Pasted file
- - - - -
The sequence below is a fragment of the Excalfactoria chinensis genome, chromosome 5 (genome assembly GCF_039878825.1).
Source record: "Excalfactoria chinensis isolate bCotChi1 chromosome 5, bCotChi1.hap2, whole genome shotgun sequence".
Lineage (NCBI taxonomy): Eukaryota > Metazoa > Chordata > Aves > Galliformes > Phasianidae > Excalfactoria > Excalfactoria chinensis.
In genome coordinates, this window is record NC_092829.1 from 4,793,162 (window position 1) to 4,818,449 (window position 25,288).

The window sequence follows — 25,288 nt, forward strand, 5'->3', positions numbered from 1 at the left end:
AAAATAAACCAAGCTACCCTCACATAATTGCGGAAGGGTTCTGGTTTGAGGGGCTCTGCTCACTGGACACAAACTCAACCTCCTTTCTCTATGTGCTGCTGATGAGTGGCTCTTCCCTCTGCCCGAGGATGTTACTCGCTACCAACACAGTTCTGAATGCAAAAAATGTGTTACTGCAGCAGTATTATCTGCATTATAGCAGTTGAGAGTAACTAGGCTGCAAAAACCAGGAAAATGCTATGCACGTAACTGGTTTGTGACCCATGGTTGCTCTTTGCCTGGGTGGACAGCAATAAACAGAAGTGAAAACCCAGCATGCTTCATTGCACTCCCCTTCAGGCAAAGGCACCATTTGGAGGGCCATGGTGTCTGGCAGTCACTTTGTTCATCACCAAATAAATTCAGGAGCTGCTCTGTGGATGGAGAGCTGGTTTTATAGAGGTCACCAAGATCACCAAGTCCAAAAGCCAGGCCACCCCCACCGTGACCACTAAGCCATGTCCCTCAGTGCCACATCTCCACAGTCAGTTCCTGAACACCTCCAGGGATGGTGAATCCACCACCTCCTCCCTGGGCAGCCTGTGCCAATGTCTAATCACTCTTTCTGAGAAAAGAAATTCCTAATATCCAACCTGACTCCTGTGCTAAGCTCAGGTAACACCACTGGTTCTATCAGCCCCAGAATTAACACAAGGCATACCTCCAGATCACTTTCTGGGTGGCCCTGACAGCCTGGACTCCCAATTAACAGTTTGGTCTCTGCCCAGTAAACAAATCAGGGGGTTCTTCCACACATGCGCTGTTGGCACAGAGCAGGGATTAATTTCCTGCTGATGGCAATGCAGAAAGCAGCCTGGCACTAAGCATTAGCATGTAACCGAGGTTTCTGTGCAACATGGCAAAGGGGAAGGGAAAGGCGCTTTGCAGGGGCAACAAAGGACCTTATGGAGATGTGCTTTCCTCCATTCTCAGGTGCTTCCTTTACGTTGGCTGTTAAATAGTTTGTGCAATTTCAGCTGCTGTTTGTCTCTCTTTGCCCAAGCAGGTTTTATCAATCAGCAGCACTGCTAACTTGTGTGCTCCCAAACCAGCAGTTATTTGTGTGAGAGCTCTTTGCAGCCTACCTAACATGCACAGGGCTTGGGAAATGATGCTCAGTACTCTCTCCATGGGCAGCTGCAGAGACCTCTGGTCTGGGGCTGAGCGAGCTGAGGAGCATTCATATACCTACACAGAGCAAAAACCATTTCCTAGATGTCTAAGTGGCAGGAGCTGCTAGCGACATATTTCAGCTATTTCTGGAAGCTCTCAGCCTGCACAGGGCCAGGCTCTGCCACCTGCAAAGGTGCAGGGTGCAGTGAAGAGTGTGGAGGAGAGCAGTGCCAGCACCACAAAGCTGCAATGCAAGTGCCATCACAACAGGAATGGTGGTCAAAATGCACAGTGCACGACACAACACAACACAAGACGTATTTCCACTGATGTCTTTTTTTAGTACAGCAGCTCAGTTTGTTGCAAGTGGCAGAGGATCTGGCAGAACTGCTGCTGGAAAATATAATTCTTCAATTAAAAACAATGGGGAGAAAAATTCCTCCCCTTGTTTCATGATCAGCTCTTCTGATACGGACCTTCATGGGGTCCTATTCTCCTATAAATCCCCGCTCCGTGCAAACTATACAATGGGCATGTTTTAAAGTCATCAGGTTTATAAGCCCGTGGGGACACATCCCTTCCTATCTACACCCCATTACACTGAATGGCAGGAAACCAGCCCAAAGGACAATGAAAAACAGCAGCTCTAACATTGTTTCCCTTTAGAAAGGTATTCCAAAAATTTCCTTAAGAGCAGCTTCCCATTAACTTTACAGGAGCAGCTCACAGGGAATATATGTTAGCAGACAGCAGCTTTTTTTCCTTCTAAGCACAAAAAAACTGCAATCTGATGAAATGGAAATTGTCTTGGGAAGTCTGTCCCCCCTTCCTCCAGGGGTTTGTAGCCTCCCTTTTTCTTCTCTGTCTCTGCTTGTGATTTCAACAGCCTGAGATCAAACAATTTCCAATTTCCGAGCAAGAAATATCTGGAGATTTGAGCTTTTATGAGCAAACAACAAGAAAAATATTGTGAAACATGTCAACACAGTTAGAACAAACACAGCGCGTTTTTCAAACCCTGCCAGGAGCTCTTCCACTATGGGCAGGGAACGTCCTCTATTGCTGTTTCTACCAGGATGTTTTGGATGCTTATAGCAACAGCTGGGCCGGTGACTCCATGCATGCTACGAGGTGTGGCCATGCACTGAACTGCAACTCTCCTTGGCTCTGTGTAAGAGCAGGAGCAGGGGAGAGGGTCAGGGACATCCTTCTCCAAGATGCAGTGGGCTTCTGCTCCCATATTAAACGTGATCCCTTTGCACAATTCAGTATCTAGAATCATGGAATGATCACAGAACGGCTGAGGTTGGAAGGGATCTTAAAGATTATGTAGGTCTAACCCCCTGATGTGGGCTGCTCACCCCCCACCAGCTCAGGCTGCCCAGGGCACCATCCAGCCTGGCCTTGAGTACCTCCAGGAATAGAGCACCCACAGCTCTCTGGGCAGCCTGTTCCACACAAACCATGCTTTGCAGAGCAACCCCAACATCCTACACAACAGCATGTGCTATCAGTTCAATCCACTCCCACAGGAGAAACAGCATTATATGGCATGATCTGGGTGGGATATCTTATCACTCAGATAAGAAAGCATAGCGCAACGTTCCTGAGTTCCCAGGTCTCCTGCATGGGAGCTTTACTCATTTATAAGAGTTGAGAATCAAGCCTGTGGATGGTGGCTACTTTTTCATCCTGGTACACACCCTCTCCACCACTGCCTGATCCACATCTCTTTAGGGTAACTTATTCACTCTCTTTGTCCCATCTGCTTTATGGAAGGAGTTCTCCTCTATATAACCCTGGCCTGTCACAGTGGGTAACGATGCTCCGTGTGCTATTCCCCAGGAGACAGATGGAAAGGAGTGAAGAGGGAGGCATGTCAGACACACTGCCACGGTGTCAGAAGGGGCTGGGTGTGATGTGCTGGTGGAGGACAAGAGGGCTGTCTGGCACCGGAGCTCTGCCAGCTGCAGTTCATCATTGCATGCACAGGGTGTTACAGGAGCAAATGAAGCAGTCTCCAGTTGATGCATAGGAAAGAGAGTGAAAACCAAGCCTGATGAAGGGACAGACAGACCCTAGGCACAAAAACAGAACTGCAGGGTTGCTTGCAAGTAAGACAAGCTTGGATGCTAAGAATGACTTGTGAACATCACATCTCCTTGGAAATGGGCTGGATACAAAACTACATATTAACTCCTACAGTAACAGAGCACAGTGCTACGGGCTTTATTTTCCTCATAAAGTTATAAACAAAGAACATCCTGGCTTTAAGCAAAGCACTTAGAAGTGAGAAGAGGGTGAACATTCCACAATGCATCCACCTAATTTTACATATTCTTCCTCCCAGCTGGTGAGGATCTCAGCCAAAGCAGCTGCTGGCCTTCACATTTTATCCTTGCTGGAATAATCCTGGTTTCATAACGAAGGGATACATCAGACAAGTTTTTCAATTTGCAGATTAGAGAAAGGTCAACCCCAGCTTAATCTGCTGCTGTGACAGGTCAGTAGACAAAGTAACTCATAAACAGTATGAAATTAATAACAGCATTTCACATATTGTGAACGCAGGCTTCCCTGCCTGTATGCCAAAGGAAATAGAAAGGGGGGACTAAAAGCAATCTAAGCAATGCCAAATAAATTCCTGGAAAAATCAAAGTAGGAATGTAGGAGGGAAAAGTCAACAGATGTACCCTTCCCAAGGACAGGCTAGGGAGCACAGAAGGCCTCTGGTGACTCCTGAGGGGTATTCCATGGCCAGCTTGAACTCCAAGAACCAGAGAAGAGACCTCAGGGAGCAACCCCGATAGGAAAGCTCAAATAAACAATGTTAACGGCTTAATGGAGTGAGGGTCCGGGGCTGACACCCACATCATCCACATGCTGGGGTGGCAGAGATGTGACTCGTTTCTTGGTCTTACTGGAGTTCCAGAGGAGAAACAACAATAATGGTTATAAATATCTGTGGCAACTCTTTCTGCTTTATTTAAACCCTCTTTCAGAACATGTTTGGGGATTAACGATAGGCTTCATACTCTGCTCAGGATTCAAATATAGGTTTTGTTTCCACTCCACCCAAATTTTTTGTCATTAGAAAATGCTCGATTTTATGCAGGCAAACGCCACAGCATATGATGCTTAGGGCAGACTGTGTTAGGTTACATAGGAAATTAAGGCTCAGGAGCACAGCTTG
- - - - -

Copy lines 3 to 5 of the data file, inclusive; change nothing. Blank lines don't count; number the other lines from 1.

Lineage (NCBI taxonomy): Eukaryota > Metazoa > Chordata > Aves > Galliformes > Phasianidae > Excalfactoria > Excalfactoria chinensis.
In genome coordinates, this window is record NC_092829.1 from 4,793,162 (window position 1) to 4,818,449 (window position 25,288).

The window sequence follows — 25,288 nt, forward strand, 5'->3', positions numbered from 1 at the left end: